Jimmie Lee Riley, Plaintiff-appellant, v. Aaron Appling, Defendant-appellee, 23 F.3d 408 (6th Cir. 1994)Annotate this Case
Before: MERRITT, Chief Judge; KENNEDY and NELSON, Circuit Judges.
Plaintiff Jimmie Lee Riley appeals a grant of summary judgment for the defendant in this case, a civil rights action filed under 42 U.S.C. § 1983. The case has been referred to a panel of the court pursuant to Rule 9(a), Rules of the Sixth Circuit. Upon examination, this panel unanimously agrees that oral argument is not needed. Fed. R. App. P. 34(a).
Riley, a Michigan prison inmate, alleged in his complaint that the defendant, an employee of the Michigan Department of Corrections, retaliated against him for availing himself of his right to use the prison grievance system. Riley said that he had successfully pursued a prison grievance involving the defendant's handling of the prisoners' election of a "block representative." In retaliation, Riley claimed, the defendant searched his cell, confiscated legal documents, and told other prisoners that he was a "snitch." Suing the defendant in his individual and official capacities, Riley sought declaratory and injunctive relief and compensatory and punitive damages.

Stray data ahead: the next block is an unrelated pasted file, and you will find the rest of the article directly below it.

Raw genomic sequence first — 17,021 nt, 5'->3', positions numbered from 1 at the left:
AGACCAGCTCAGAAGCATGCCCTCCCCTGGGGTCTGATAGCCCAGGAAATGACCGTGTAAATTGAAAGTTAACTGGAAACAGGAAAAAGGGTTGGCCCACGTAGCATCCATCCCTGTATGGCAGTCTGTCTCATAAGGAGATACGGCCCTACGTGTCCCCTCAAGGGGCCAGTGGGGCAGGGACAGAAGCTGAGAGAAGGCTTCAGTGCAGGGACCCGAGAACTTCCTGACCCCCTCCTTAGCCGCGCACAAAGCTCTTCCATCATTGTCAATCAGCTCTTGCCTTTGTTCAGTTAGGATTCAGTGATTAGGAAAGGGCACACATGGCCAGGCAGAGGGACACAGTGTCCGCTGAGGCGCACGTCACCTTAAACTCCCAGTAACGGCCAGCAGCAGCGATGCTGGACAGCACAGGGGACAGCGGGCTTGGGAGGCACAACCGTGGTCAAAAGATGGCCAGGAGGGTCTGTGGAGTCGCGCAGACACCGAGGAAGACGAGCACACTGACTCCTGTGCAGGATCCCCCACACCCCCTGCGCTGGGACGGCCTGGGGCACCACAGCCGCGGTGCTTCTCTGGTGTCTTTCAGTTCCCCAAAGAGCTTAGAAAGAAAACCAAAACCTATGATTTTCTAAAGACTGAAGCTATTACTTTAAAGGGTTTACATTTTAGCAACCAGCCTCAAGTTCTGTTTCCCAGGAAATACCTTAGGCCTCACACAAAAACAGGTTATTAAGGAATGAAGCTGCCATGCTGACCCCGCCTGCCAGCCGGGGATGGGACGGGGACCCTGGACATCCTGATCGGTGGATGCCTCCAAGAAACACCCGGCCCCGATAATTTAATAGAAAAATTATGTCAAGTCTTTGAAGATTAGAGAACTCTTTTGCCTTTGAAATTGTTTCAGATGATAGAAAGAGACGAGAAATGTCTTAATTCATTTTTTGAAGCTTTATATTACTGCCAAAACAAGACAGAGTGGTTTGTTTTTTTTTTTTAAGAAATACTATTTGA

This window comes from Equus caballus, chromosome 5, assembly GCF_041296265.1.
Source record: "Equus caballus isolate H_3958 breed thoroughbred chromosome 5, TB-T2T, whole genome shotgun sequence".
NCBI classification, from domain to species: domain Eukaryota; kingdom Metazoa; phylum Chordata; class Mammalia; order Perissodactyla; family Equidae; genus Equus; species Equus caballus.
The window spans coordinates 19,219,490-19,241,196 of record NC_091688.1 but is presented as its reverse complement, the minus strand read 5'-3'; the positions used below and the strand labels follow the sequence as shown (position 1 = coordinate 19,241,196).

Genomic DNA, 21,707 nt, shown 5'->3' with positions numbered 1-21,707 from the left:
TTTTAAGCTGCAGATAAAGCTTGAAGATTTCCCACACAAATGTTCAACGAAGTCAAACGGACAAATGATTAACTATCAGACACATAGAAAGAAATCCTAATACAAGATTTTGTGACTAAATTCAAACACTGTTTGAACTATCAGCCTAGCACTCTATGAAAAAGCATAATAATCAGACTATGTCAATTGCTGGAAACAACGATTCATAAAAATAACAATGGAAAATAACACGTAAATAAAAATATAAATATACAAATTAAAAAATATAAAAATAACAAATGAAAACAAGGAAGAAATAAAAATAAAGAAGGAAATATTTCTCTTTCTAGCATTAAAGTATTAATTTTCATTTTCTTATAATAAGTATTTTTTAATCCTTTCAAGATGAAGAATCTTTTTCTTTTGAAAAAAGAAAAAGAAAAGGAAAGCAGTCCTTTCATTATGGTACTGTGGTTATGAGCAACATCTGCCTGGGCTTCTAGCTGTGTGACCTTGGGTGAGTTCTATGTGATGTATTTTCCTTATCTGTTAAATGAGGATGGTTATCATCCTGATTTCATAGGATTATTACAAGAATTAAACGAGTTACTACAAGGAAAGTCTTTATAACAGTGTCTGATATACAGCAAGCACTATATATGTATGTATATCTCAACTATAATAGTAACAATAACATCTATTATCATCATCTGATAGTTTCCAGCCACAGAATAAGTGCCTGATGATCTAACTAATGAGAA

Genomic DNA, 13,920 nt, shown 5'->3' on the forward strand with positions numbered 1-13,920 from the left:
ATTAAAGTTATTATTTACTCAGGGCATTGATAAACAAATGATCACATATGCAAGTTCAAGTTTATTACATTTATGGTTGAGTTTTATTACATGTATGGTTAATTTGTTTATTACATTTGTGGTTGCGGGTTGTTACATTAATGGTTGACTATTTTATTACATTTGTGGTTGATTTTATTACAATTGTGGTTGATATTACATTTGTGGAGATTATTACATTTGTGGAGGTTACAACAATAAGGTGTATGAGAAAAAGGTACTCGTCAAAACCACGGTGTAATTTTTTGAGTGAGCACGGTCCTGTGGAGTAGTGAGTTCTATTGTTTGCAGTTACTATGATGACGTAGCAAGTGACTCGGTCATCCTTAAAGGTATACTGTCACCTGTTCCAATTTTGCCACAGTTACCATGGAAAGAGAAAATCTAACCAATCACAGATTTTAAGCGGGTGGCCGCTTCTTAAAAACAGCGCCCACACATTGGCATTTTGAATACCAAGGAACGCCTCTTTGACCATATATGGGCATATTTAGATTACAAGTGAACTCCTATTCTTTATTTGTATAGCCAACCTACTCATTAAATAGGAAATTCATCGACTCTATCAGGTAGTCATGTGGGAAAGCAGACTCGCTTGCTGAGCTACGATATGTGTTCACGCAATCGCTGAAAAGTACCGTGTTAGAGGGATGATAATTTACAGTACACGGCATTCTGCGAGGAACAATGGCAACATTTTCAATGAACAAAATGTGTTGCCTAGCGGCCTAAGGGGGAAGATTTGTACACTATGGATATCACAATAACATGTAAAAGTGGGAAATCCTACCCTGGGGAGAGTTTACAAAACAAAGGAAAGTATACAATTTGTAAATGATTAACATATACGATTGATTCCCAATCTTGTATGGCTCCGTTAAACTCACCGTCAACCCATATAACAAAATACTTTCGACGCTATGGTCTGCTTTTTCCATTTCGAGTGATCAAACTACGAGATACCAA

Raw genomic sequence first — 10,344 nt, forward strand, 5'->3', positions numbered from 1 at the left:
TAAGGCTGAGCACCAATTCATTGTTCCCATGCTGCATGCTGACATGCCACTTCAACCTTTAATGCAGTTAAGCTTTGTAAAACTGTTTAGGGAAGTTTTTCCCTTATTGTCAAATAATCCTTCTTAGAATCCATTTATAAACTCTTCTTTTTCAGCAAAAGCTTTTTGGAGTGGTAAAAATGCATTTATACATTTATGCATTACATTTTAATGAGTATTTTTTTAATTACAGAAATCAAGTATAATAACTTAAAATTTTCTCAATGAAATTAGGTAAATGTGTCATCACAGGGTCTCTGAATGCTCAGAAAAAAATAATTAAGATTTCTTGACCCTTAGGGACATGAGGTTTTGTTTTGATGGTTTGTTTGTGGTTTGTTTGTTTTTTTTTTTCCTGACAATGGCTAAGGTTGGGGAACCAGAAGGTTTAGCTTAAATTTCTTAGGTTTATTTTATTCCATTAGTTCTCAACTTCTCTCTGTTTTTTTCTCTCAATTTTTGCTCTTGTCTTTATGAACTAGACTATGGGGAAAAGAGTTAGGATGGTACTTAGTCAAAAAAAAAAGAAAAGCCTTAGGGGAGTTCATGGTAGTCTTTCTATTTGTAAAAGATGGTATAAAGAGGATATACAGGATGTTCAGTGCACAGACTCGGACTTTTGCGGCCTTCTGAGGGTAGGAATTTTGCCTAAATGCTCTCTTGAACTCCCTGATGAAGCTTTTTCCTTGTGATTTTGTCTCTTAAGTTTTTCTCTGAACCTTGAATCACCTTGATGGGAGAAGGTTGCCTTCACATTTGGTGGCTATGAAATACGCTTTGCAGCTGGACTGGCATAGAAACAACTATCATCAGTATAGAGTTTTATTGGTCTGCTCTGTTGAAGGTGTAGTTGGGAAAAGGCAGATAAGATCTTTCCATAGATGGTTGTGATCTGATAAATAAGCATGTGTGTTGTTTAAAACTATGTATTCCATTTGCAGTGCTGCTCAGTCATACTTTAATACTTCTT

The defendant moved the district court for summary judgment. A magistrate judge recommended that the motion be granted. The district court adopted the recommendation, granted summary judgment for the defendant, and certified that an appeal could be taken in good faith.
A grant of summary judgment will be reviewed de novo on appeal. Brooks v. American Broadcasting Cos., 932 F.2d 495, 500 (6th Cir. 1991). Generally, summary judgment is proper where "the pleadings, depositions, answers to interrogatories, and admissions on file, together with the affidavits, if any, show that there is no genuine issue as to any material fact and that the moving party is entitled to judgment as a matter of law." Canderm Pharmacal, Ltd. v. Elder Pharmaceuticals, Inc., 862 F.2d 597, 601 (6th Cir. 1988) (quoting Fed. R. Civ. P. 56(c)). Only facts that may have an effect on the outcome are "material." Anderson v. Liberty Lobby, Inc., 477 U.S. 242, 248 (1986). To be "genuine," a dispute must involve evidence upon which a jury could find for the nonmoving party. Id. The burden is upon the moving party to show that "there is an absence of evidence to support the nonmoving party's case." Celotex Corp. v. Catrett, 477 U.S. 317, 325 (1986).
Upon consideration, we conclude that the summary judgment was appropriate for the reasons stated in the magistrate judge's report and recommendation filed May 5, 1993, as adopted by the district court in its order filed October 28, 1993. Essentially, the plaintiff failed to show the existence of a genuine issue of material fact with respect to either the alleged denial of his right to access to the courts, see Childs v. Pellegrin, 822 F.2d 1382, 1385 (6th Cir. 1987); Walker v. Mintzes, 771 F.2d 920, 932 (6th Cir. 1985), or the alleged retaliation for resort to the prison grievance system. See Cale v. Johnson, 861 F.2d 943, 949-50 (6th Cir. 1988).
Accordingly, the judgment of the district court is affirmed. Rule 9(b) (3), Rules of the Sixth Circuit.